Music brings people together. This holds true at Forman School, where vibrant, creative students are encouraged to explore their unique interests. For seniors Collin Barrett ’16, Ethan Jadow ’16, and Peter Leyden ’16, an eclectic musical match-up began last year.
“Last year, Ethan showed me a beat and we made a song,” Barrett says. Although the composition was mostly experimental, Jadow adds, “We had to start somewhere.” Jadow, who is applying to Music Technology programs around the country, began working with GarageBand at age 10 and has been creating music through Logic Pro for five years. “I’m always working on ideas. I started one right before coming back to Forman for the fall,” he explains. With the understanding that Barrett “has a great voice for hip hop,” Jadow wanted to add another element. “I always wanted to do something with Peter because he has such an amazing, unique voice,” he says. The admiration is mutual for the bandmates. “Ethan and Collin are both just so talented, so creative, and fun to work with in general,” vocalist Leyden says. “Jadow is a musical genius; the beats and loops he makes are off the charts. He can also shred guitar, although he is extremely humble about it. Collin has an original flow and he makes great lyrics.”
The classmates wrote three songs together: “We just kind of meshed,” Barrett remembers. Their first song, “Break the Cage,” began to take shape in Jerrod Cattey’s Instrumental Ensemble class. Cattey says his class is a combination of structured lessons and allowing students to explore with their creativity. “When I heard the song, I said, ‘You guys are going to perform that in Monday assembly in five or seven days.’ Helping to organize them and giving them a deadline spurred them to complete the project,” he says. With lyrics by Barrett and Leyden and music by Jadow, the piece has “everything you want in a song, from rock to hip hop,” Jadow says. Cattey agrees: “There’s so much good music out there now that it seems like the best music has a variety of styles.”
After performing in assembly, the group received an overwhelmingly positive response, which inspired them to bring the song to the next level. The three gathered at a professional studio owned by a family friend of Jadow, and recorded the song, which is now up on SoundCloud.
Barrett, who goes by “Smoove the Artist” in his musical endeavors, says that his time at Forman has opened up new opportunities for his future. “I want to pursue more singing. I’ve learned I’m very creative. Before, I was strictly a football player. The season ends so fast, and it has allowed me to think about a lot of things and talk about what I want to do with my life,” he says. It was Cattey who discovered that Barrett’s vocal talents went beyond rap. “That class really brought me to a different side of music,” Barrett says. “Mr. Cattey brought me out of my comfort zone to really sing.” Cattey adds, “At some point, I heard him sing, and I was like, ‘Yes, we’re doing something with this.’” Barrett performed “Ain’t No Sunshine When She’s Gone” by Bill Withers at Parents’ Weekend this year to deafening applause. And this is just the beginning for him; the well-rounded artist is currently working on a music video to pair with one of his songs.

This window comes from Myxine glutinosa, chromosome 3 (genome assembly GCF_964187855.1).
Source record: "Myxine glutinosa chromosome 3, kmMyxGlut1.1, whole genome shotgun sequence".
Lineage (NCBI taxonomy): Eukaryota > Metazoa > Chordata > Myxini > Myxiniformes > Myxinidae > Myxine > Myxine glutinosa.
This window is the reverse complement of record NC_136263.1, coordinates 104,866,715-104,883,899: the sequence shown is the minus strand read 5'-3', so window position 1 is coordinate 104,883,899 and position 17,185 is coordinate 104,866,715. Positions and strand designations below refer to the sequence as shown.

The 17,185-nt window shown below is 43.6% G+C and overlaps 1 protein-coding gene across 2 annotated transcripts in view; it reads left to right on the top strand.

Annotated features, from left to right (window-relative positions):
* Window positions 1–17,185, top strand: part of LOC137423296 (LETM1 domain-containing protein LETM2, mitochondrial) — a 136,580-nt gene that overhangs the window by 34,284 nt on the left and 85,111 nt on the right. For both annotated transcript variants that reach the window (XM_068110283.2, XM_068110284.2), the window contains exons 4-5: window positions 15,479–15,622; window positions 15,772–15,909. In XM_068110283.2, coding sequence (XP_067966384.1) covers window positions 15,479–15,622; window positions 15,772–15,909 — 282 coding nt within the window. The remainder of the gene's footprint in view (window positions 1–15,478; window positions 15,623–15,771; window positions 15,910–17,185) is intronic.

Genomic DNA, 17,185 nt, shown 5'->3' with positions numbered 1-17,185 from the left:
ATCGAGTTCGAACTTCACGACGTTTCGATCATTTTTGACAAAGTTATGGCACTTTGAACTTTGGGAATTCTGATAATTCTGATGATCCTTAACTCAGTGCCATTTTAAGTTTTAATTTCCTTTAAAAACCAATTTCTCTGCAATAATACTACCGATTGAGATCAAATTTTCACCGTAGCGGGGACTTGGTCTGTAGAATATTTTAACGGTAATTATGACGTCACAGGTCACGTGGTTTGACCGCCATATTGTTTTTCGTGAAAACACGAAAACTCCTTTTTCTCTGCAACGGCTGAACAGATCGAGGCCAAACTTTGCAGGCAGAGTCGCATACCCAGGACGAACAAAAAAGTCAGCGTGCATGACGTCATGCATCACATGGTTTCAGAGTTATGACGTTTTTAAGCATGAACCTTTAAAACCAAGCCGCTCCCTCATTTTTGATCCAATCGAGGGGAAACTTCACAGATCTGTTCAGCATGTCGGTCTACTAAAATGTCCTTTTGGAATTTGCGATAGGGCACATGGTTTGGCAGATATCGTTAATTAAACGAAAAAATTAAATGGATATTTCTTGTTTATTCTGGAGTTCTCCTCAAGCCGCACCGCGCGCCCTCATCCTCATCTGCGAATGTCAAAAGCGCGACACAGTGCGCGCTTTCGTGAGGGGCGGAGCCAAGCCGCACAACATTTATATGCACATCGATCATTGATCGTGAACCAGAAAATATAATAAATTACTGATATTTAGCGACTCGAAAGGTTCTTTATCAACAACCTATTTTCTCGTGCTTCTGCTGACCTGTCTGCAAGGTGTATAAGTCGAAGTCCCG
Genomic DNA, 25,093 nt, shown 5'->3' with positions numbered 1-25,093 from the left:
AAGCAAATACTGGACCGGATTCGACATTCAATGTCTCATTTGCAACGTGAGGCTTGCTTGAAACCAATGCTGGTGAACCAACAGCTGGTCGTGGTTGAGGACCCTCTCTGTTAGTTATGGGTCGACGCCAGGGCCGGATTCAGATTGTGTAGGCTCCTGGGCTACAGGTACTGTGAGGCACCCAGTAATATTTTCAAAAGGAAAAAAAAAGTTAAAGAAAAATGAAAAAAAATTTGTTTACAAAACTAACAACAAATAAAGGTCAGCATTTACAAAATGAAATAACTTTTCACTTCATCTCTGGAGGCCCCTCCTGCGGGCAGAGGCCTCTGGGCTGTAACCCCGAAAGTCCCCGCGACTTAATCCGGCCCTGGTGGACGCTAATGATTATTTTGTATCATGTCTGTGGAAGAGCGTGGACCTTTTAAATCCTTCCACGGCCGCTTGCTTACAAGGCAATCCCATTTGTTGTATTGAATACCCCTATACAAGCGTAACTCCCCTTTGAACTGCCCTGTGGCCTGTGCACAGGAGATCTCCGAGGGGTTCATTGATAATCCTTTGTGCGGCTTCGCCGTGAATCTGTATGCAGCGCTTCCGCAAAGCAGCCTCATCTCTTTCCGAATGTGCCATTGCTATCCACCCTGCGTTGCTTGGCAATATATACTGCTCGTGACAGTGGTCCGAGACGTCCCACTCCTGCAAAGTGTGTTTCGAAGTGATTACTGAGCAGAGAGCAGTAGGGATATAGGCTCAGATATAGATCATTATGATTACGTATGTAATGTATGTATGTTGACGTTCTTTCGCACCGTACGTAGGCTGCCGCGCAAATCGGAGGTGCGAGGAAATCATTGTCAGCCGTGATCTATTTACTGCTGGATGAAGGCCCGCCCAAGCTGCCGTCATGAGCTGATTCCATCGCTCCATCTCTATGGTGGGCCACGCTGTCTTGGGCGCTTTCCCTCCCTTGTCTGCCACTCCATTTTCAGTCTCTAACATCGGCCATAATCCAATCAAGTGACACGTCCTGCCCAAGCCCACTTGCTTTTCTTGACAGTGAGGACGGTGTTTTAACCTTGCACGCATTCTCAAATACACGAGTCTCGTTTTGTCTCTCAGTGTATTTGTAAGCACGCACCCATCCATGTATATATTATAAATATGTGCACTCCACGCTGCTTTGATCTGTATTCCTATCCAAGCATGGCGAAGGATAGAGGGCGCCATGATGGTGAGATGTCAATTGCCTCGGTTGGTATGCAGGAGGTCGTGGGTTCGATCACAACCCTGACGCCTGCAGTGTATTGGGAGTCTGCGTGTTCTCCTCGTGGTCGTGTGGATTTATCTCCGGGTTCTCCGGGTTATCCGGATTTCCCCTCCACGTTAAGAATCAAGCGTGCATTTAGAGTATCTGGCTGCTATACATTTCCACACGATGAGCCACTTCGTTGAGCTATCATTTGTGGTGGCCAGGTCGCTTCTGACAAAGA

Leyden had a similar experience of personal growth and acceptance in the music program at Forman. “When I first came to the Forman, Instrumental Ensemble really saved me. It was my favorite class, hands down; a place where I felt like I could be myself,” Leyden says. “Mr. Cattey is the best ever. He is an amazing teacher, extremely kind, supportive, talented, and so patient. I count myself lucky every day to be his student.”
As for Jadow, he is focused on his goal of making great music entirely from a computer, and he is continuing to create music for his college application portfolio. “Forman allows me to work on my music every day,” he says. He is also part of Forman’s Ingenuity Program, which allows him to dedicate a significant amount of time to a long-term project. Jadow is working on building a MIDI studio with pad controllers, sequencers, keyboards, a synthesizer, electronic drums, and more. In this on-campus studio, he hopes to complete a hip hop album by the end of the academic year. “Mr. [Chris] Ford gives me deadlines, which helps to keep me on track,” he says.
Cattey feels a great sense of satisfaction when his pupils learn to believe in themselves. “It’s rewarding when they end up being able to do something that they thought they couldn’t do. When they do it, they don’t always think it’s a big deal, but I’m like, ‘That’s awesome!’”
Watch the videos below of the band by Tory Jadow P'16 from Parents' Weekend 2015!